Pepsi One


© History Oasis

At the dawn of the peppy millennial age, as the exuberance of the dot-com boom and go-go nineties gave way to Y2K panic before a new century took root, the once-unassailable soft drink titan PepsiCo embarked on a daring gambit to court America’s evolving tastes with the 1998 launch of Pepsi One—a sugar-free, one-calorie cola concoction that sought to balance indulgence with a growing obsession over calorie counts.

Over the next 15 years, as public health crusades demonized soda, consumers flitted between low-fat and low-carb diet fads, and big soda rivaled big tobacco in critics’ crosshairs, Pepsi One endeavored to ride the tides with recipe tweaks and edgy ads featuring Tom Green.

But despite its best efforts the alternate cola only carved a niche market before fading into obscurity in 2015 amidst shifting trends that left icons like Coke and Pepsi themselves scrambling to adapt.

Ultimately Pepsi One failed against deeply entrenched consumer habits and distribution struggles, Pepsi One’s “just one calorie” was not enough to cement its place in the ruthlessly competitive, ever-changing American beverage landscape as the new millennium unfolded.


Pepsi One logo
Source: PepsiCo

In the autumn of 1998, as the American economy continued on its roaring path powered by the dot-com boom, the Pepsi-Cola Company sought to capitalize on the national preoccupation with counting calories and launched a new variety it dubbed "Pepsi One."

Marketed as a sugar-free cola with precisely one calorie per 8-ounce serving, Pepsi One was envisioned as a lighter alternative for consumers seeking to cut calories without fully sacrificing the indulgent, full-bodied taste of a premium cola.

"One calorie, full flavor, no compromise," boasted PepsiCo's print and television advertisements, which hit the airwaves in October 1998 mere hours after the FDA approved the key sugar substitute ace-K for use in foods and beverages nationwide.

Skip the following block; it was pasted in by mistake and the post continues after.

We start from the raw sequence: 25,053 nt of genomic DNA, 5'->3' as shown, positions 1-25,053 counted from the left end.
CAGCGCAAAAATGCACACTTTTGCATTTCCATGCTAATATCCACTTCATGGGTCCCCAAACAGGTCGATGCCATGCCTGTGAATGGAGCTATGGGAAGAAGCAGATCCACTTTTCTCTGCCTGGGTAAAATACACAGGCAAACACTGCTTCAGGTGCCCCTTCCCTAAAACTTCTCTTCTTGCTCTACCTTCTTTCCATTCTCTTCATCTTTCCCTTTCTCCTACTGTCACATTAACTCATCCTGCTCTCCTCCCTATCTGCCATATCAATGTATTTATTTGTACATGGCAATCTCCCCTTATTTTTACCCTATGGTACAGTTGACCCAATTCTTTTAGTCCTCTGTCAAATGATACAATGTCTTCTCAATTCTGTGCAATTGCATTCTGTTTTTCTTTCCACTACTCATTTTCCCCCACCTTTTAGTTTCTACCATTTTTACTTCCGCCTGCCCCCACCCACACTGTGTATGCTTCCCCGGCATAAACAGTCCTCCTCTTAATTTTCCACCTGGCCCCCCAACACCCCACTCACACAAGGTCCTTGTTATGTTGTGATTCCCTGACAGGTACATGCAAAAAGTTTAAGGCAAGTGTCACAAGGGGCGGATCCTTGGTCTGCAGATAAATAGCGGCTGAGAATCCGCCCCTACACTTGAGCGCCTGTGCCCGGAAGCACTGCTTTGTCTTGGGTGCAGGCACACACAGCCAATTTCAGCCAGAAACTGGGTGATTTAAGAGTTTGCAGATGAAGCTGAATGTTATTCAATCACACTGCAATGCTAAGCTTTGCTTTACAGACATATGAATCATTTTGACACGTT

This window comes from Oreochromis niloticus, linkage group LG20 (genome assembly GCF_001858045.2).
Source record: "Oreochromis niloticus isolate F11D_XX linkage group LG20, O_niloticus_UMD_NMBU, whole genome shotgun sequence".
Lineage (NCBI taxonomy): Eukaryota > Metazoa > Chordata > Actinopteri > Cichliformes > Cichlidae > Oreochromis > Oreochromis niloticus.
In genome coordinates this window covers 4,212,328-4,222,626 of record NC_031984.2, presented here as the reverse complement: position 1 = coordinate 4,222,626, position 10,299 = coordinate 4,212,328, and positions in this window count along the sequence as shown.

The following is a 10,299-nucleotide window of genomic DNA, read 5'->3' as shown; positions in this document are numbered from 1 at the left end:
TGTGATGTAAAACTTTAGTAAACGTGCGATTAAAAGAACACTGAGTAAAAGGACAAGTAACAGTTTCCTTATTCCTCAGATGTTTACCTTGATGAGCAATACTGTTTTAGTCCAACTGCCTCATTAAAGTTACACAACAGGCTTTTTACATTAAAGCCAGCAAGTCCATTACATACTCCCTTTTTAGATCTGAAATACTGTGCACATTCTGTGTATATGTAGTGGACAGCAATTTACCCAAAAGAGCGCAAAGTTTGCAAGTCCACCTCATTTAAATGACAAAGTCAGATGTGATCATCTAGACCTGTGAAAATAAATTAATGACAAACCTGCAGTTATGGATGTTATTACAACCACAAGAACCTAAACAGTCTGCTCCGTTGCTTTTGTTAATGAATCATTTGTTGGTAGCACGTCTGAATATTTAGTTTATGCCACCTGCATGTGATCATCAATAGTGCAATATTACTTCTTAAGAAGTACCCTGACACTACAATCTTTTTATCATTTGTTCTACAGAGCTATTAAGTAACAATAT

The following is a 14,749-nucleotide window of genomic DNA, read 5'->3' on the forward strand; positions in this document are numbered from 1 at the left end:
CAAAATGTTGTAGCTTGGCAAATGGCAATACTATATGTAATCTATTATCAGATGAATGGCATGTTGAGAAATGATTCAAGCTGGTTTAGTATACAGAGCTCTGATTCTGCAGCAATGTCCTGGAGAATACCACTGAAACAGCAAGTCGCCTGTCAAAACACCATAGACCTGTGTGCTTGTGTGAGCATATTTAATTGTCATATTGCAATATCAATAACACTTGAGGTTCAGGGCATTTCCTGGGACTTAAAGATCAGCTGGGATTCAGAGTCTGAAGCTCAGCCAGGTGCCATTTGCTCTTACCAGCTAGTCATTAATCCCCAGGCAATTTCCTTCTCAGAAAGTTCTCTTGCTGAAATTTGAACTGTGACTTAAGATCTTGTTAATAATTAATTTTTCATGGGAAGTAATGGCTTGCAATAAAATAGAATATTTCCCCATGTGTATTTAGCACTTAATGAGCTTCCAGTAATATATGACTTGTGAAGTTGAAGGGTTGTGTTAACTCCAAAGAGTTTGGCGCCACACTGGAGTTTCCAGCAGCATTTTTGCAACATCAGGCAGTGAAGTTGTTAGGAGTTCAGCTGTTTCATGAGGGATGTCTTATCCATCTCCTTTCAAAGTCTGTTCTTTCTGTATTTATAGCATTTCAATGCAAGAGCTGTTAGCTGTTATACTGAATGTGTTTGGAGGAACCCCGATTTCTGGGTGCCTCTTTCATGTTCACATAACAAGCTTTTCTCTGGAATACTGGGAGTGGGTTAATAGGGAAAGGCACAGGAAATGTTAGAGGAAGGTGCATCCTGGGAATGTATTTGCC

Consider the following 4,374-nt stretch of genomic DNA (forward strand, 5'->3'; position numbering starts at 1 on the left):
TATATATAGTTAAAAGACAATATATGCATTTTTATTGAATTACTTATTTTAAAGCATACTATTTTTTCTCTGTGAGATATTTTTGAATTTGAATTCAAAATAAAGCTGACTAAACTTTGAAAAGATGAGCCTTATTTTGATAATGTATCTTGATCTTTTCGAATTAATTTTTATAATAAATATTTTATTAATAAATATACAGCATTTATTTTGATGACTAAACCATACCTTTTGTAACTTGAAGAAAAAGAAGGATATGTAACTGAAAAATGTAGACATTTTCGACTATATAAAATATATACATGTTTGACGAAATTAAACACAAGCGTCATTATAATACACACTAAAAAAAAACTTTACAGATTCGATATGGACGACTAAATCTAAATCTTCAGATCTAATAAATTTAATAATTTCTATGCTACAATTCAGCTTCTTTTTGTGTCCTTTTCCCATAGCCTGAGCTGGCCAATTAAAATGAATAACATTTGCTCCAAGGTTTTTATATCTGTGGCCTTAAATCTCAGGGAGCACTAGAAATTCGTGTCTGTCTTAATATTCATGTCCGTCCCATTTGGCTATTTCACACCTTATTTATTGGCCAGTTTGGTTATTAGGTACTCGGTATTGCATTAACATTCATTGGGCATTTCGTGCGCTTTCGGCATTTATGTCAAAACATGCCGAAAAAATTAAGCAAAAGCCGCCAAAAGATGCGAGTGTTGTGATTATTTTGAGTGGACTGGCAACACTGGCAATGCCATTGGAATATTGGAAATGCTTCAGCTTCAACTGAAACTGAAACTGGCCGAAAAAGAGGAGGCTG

While rival Diet Pepsi relied solely on aspartame for sweetness, Pepsi One derived its limited caloric content from a shrewd combination of aspartame and this next-generation ace-K compound.

PepsiCo's researchers discovered that by blending the two non-nutritive sweeteners in a proprietary ratio, they could emulate the flavor profile and mouthfeel of sugar-sweetened cola while shedding hundreds of calories per bottle.

The 1998 rollout of Pepsi One marked a continuation of PepsiCo's long-running efforts to meet evolving consumer preferences and tastes through scientific innovation.

Building on the legendary 'Pepsi Challenge' taste tests, the company hoped its new Pepsi One formula would woo calorie-counting cola drinkers away from Diet Pepsi and other diet sodas whose flavors were derided at the time as thin, metallic, and artificial compared to their full-sugar counterparts.

"We've cracked the code," boasted PepsiCo's CEO as Pepsi One hit shelves, predicting the drink would soon become "the fastest growing, most successful new product in Pepsi history."


portrait of Tom Green
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As Pepsi One prepared to launch in the fall of '98, PepsiCo's marketing team devised an advertising strategy as ambitious as the new drink's daring formula.

They eschewed the typical images of wholesome families and all-American pastimes prominent in Pepsi campaigns of yore, instead enlisting the services of actor and comedian Tom Green as Pepsi One's spokesperson.

The irreverent 27-year-old Canadian was then riding a swell of MTV popularity for his unique brand of shock humor and crude, unpredictable antics.